Everything on the day of a snowstorm seems surreal. The streets are abandoned and those intrepid folk who venture out all greet each other as they pass, like long lost comrades.
I was surprised that the pastry shop was open. I went in and spotted a neighbor from my street sitting alone at the bar, nursing a cup of coffee. I have had precisely two brief conversations with him over the past 10 years, one when he asked if my daughter (then 13, now 20) would watch his dog for a weekend, and the other when we happened to get off the commuter train at the same time. My impression of him had always been that he preferred to keep to himself and that as a middle-aged woman I was invisible to this young man. It would have been easy enough to pretend I didn’t see him at the counter, or couldn’t place him, and I got the impression he was thinking the same thing.
But for some reason I said, “Hi David,” and to my surprise he replied, “Hi Andrée.” He asked if I was walking back home, and said that if I was, we could walk together. Then I turned to Rose with her apron and ordered a couple of croissants for a neighbor who had invited me over and breakfast sandwiches for my husband and son. Rose rang me up and I suddenly thought I was short of cash. David at the bar piped up, “Don’t worry, I’ll cover you.” It turns out I did have enough, with two cents to spare, but it had been a lovely gesture.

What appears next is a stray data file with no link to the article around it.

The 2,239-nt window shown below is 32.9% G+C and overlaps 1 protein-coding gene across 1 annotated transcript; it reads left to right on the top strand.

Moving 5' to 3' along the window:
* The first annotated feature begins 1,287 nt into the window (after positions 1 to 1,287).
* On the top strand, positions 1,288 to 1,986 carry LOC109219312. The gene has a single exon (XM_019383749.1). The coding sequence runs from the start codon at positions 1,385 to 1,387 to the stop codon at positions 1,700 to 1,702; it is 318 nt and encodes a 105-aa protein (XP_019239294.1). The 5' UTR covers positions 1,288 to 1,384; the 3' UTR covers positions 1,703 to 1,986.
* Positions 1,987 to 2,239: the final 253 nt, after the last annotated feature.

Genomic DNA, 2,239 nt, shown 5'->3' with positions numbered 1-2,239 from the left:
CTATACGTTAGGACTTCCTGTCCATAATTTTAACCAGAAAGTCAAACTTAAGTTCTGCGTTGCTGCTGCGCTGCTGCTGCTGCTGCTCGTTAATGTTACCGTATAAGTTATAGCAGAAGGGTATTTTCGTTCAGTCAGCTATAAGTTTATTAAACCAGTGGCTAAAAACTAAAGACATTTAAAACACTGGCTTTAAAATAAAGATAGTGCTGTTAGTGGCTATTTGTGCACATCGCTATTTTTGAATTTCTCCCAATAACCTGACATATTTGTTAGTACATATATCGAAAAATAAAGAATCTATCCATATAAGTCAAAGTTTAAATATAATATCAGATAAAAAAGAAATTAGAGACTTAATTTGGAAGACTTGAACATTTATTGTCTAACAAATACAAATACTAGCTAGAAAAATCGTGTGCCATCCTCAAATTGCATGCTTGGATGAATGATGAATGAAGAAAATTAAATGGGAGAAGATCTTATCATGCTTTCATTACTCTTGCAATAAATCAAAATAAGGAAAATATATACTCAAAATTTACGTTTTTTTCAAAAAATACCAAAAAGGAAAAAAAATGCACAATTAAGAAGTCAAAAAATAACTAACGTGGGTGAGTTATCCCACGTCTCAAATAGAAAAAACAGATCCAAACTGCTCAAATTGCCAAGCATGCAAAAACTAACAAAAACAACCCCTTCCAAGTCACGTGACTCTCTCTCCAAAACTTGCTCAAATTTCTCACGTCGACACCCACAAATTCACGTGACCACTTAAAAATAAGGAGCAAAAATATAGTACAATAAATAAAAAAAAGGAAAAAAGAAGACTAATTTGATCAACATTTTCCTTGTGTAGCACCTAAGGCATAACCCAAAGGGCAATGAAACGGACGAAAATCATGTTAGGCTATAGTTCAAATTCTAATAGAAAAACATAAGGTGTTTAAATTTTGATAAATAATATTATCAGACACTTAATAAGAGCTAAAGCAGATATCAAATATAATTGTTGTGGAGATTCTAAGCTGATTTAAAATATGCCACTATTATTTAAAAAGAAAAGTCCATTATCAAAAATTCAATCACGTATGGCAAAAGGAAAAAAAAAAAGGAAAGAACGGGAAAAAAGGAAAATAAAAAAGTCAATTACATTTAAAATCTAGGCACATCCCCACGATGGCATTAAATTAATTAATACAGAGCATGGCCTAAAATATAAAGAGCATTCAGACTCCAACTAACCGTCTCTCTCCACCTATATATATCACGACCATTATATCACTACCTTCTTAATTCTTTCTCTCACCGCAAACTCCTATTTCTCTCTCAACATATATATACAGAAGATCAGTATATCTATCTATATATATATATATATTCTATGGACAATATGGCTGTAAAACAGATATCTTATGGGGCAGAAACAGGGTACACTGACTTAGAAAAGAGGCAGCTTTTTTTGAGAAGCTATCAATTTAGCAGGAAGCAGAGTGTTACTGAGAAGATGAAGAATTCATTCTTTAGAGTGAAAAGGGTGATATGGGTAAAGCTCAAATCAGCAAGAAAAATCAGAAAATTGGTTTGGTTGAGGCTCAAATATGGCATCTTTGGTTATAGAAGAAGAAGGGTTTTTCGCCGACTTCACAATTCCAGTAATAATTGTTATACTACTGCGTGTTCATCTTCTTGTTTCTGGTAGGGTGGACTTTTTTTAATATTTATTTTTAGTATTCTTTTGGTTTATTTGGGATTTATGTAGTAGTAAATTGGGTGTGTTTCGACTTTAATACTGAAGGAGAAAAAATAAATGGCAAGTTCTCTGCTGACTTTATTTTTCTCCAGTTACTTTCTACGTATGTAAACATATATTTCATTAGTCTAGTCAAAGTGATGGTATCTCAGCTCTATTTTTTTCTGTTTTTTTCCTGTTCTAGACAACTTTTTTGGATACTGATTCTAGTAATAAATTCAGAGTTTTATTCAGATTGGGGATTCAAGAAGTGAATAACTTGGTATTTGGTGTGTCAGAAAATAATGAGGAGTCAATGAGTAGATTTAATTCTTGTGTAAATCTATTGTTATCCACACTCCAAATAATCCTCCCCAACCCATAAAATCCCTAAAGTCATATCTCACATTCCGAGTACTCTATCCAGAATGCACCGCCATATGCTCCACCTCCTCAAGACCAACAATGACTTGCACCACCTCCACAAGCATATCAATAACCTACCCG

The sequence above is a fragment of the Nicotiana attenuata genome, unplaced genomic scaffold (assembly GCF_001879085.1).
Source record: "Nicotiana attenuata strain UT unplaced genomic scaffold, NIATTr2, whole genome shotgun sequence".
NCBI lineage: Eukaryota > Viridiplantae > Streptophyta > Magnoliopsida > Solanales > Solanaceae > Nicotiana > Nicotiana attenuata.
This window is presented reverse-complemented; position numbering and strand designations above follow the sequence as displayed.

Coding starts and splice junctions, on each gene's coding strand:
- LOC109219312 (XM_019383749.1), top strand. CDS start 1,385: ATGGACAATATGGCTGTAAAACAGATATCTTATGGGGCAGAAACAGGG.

Just then the pastry shop’s owner came out from the kitchen to the counter just as another customer walked in and exclaimed at how many businesses were open in spite of the inclement weather. The owner joked that that was because men would rather brave the elements than stay at home with their wives. He added that that was why he had come to work—to get away from his mother (with whom he lives).
This is the kind of social situation that makes me squirm. The gathering was lighthearted, and the new customer laughed at the joke, but I knew it was a poisoned remark, the kind about which Jesus said:
“I tell you, on the day of judgment people will give an account for every careless word they speak” (Matthew 12:36).
I glanced quickly at David to see whether he would take the bait and do the easy thing we tend to do—laughing at evil out of fear of man, and then feeling diminished in our souls for having done so. But he did not laugh or smile, and the owner, not having gotten his “stroke,” walked off to the back room. I was impressed.
On the walk home, David told me that his wife and two little kids were staying with his folks in a nearby town that hadn’t lost power during the storm. He seemed to miss them. When he said goodbye and entered his house, I walked on, thinking his wife was a blessed woman indeed.